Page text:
Tuesday, April 23, 2024
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Lockdown-loving bishops, where is your remorse?


THE egregious failure of the Church of England’s bishops to question, let alone resist, the Covid dictatorship must not be overlooked in the focus on the nasty careerist behaviour of politicians, spin doctors and civil servants revealed in the Telegraph’s Lockdown Files.

It was clear that the C of E’s leadership was already inclined to leftist bossiness when on March 24, 2020, the day after Boris Johnson announced the first national lockdown, the bishops wrote to clergy telling them to close all church buildings.

In the dark days of the lockdown in January 2021 when the government placed children under house arrest (or high-rise flat arrest for many) and prevented them from going to school for two months, churches were allowed to continue socially distanced Sunday worship with mask-wearing mandatory and congregational singing banned. Still, the C of E virtue-signalled its lockdown zeal, boasting in a press release that more than half of its 12,500 parishes had decided to keep their buildings closed.

Certainly the government put churches of all denominations in an impossible position. The consequences of disobeying the rules could be police raids and worshippers fined. But why did the bishops not encourage all their parish clergy to get Sunday worship going again as soon as they could in July 2020? Why did they not unite to speak out against the draconian rules requiring mask-wearing in churches and preventing congregational singing? Why did they not speak out against the abusive confinement of children during the lockdowns?

In April 2021, the Archbishop of Canterbury, Justin Welby, admitted to the Financial Times that the strict closure of churches in 2020 had been a mistake: ‘I got quite a few things wrong at the beginning and I learnt quite quickly. I didn’t push hard enough to keep churches available for at least individual prayer in the first lockdown. We also said clergy couldn’t go in, and personally I feel I made a mistake with that . . . I can make all kinds of excuses. I still think I was too risk-averse.’ 

So why did he placidly accept the re-imposition of mask-wearing in churches in December 2021 when the government panicked over the Omicron variant?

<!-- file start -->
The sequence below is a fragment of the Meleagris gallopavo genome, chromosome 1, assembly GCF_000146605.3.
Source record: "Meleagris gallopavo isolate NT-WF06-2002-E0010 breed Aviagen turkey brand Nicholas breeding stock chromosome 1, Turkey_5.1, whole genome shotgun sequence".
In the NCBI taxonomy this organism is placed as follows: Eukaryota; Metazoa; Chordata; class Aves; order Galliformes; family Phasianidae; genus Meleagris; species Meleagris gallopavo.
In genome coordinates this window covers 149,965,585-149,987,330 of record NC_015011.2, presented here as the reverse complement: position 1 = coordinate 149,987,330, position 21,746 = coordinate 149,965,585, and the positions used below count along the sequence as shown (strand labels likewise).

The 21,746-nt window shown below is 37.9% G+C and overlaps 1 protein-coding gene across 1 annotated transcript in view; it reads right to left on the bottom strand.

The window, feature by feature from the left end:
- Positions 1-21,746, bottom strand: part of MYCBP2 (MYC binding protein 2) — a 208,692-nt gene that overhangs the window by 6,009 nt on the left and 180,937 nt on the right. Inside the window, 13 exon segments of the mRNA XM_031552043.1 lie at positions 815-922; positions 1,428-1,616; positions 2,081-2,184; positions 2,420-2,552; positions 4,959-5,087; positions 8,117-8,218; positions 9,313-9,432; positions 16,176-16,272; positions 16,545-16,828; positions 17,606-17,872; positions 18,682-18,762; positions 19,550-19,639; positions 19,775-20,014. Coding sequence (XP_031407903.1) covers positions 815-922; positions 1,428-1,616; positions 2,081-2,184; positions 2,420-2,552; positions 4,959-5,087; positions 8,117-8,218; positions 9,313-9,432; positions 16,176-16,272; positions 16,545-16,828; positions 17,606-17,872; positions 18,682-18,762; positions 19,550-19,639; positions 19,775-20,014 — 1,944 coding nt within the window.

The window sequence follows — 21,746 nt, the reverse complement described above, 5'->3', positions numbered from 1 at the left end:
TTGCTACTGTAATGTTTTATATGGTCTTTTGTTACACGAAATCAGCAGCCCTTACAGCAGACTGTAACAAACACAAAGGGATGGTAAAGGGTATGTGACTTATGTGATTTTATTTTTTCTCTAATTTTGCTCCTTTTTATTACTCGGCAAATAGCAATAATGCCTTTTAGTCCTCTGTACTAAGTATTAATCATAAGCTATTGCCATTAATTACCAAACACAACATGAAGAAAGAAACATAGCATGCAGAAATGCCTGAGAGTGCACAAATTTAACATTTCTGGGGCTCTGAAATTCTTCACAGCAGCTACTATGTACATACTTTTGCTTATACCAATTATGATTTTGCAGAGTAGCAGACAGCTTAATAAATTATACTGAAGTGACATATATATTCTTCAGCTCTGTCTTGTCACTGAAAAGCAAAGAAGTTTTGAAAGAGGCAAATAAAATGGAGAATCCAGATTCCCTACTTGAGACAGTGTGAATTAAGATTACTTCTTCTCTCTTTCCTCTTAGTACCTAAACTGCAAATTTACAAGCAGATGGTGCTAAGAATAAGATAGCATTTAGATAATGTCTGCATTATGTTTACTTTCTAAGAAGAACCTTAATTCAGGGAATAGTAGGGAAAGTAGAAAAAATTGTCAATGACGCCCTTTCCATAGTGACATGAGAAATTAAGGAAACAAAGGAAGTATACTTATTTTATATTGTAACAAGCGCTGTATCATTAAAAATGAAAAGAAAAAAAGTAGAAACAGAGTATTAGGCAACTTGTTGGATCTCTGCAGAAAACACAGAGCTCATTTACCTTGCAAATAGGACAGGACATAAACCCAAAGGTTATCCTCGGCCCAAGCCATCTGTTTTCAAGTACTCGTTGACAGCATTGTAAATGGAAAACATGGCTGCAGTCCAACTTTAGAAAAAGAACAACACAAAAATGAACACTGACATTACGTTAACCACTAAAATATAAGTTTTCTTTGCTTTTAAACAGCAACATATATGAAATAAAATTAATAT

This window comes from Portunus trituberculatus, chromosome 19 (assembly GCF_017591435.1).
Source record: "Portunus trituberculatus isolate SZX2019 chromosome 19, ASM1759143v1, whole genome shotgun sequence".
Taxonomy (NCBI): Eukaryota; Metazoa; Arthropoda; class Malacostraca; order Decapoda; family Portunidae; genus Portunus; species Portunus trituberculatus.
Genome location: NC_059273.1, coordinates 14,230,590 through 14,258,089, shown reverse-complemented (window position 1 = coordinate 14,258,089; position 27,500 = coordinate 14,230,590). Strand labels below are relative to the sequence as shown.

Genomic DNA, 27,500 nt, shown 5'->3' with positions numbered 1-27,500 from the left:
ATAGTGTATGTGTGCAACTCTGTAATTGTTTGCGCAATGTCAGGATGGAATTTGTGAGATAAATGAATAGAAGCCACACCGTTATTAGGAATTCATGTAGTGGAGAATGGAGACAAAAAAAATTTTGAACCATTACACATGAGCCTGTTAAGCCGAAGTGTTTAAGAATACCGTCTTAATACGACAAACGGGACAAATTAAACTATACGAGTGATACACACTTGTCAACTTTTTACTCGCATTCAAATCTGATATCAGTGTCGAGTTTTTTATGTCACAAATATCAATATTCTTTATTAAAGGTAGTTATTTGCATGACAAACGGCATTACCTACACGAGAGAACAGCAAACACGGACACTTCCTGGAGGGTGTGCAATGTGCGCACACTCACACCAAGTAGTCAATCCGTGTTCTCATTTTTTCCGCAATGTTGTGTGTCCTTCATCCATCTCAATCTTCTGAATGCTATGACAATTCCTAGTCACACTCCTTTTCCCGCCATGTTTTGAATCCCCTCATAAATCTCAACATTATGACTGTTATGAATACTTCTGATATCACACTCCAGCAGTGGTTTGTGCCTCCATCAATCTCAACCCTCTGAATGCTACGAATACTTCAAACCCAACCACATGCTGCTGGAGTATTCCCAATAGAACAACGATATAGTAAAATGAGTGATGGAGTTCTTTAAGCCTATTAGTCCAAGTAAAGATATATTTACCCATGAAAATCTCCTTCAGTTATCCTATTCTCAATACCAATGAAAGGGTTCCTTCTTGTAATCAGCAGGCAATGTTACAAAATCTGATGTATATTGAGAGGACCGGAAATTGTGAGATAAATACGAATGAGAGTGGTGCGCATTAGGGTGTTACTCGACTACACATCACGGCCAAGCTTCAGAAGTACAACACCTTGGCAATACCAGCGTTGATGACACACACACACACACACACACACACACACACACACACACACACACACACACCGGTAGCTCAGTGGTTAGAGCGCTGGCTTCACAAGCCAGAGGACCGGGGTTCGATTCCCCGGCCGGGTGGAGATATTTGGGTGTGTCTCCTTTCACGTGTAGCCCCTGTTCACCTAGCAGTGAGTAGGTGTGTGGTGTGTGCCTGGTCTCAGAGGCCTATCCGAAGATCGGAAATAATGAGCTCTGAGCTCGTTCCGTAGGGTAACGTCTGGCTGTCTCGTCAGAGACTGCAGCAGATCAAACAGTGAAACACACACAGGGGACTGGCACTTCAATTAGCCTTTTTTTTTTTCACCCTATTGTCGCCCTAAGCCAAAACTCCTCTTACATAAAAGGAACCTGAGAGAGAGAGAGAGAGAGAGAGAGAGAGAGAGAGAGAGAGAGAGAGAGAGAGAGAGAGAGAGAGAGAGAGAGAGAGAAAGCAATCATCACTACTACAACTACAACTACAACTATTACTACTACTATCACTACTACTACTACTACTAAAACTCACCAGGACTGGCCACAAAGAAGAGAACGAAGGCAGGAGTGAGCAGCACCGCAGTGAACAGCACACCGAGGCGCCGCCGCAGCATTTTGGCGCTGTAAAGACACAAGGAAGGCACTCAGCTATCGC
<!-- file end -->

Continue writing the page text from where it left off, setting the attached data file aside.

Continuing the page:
In July 2021, when the government lifted the restriction on congregational singing, the Bishop of London, Sarah Mullally, chair of the C of E’s Covid Recovery Group, typified the established Church’s acquiescence in the narrative. Rather than rejoicing that Christian people could once again sing out the great truths of their faith through such hymns as ‘Immortal, invisible, God only wise’, ‘O for a thousand tongues to sing my great Redeemer’s praise’, and ‘Let all the world in every corner sing, my God and King’, she intoned: ‘The vaccination programme has been an answer to prayer but, while it has transformed the outlook of the pandemic, it has not eliminated all risk. So it is right, as the Prime Minister has said, that we all must exercise personal responsibility and carefully manage the risks from Covid-19.’

A frequent cry from the hearts of anti-lockdown campaigners, scientists and journalists in the wake of the Lockdown Files has been: ‘This must never be allowed to happen again.’ They are right. This country should never again be subjected to Chinese-style Communist dictatorship as it was in 2020 and 2021. But the person convinced of Christian truth should realise that the Church has a more important role than any secular lockdown resister, vital though that job was and still is. 

According to the C of E’s Canons (rules), enshrined in English law, the bishop and the minister share ‘the cure of souls’ in every parish in the land. Where is the remorse and repentance from the Church’s senior pastors that they failed not only to stand up for people made in the image of God whose human dignity was violated during the lockdowns, but also for the proper corporate worship of the eternal Lord? Where is the heartfelt cry from the bishops that the spiritual abuse the lockdowns caused must never be allowed to happen again?

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Julian Mann
Julian Mann
Julian Mann is a former Church of England vicar, now an evangelical journalist based in Heysham, Lancashire.

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